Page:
Funds Are Skeptical of After-Hours Trading
November 1, 1999
Mutual fund executives are taking stock of what expanded trading hours could mean to their back-office operations.
In a survey of 200 fund management companies, sponsored by Straus Corporate Communications of New York, most fund executives said they do not expect after-hours trading to offer expanded opportunities for growth. Instead, after-hours trading will probably lead to expanded trading desk hours, altered schedules for portfolio managers and possibly changes in daily fund pricing routines, said some fund company executives.
"Extended hours are not expected to have a positive impact on growth prospects, and will, in fact, involve considerable cost in the form of operational changes," said Irving Straus, president of Straus Corporate Communications.
Fifty-three percent of respondents expect extended trading hours to have no effect on their funds, while another 42 percent of industry executives are now reserving judgement.
"It doesn't appear that it will change anything at all," said Brandon Joel, vice president of the Thomas White Funds Family in Chicago which has three funds and $72 million in assets under management.
Twenty-three percent of respondents said they expected after-hours trading would hurt mutual fund sales. None of the fund executives surveyed believed that a second trading session would enhance the growth potential of their fund complexes.
More than one-third of fund managers surveyed, however, anticipate they will need to revise trading desk staff schedules. In addition, 27 percent of those surveyed believe portfolio managers' hours will need to be changed to accommodate extended trading hours.
"We have talked about ways to use existing resources," said David Capurro, portfolio manager and equity desk manager at Franklin Resources in San Mateo, Calif. "To date we haven't had to change anything."
Franklin, like many mutual fund managers, frequently executes fund trades via institutional trading systems such as Instinet, a Reuters Group, PLC company, or other electronic communications networks that electronically match institutions' buy and sell orders in an anonymous environment.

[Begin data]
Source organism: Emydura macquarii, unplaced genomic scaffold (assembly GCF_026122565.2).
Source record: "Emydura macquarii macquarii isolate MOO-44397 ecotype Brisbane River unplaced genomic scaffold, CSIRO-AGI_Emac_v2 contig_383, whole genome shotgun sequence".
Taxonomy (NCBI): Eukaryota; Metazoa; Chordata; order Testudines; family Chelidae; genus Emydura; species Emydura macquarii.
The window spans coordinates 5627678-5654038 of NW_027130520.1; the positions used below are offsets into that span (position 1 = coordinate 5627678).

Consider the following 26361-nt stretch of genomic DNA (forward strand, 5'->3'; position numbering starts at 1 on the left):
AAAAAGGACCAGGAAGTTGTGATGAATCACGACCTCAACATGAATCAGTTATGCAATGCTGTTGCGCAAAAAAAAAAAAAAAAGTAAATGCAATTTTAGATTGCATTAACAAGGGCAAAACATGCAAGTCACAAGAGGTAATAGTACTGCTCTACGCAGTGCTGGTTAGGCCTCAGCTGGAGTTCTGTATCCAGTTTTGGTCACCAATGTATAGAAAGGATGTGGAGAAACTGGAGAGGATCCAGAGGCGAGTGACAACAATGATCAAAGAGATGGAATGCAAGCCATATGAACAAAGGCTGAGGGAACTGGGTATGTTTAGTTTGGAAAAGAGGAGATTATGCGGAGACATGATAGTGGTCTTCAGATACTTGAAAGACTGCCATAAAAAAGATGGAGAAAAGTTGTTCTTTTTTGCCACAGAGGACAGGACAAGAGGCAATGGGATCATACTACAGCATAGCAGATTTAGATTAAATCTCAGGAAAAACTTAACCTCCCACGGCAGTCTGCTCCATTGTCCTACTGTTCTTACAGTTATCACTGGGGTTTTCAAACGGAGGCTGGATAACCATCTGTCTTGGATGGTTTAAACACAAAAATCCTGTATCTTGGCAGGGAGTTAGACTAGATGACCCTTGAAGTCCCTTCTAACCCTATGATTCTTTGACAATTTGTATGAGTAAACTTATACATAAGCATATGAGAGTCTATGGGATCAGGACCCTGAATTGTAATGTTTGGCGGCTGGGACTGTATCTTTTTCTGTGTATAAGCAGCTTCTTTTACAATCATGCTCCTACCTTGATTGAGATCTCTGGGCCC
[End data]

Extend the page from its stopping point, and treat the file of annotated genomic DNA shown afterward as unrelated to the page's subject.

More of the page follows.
"If there was more volume (in after-hours trading) we might want to participate," Capurro said.
For Franklin, greater participation in after-hours trading markets would probably mean staggering the hours of its five current equity traders Capurro said. But, he does not expect volume to increase significantly.
"I think after-hours trading will remain small and retail," he said. "Competition is fueling trading to go to 24 hours, but I don't think there's a need for it."
Some fund managers are ignoring the existence of the fledgling after-hours market altogether.
"These markets are not mature enough and there's not enough liquidity," said Bob Bacarella, president of Monetta Mutual Funds, a family of seven no-load funds in Monetta, Ill. "It's currently a retail-oriented market." Moreover, Bacarella opposes the development.
"I am personally against it," he said. "It's inspiring retail investors to gamble."
Some funds are wondering if they will need to rethink their daily pricing schedules with after-hours trading. Most mutual funds price each of their fund's shares once per day, usually after the close of the stock market at 4:00 P.M eastern time.
Thirty-eight percent of those surveyed expect changes in their closing price routine. But, this expectation seems to be concentrated among small fund executives.
Neither American Century Investments of Kansas City, Mo. nor Fidelity Investments of Boston plan to change their current 4:00 P.M. daily fund portfolio pricing in response to after-hours trading.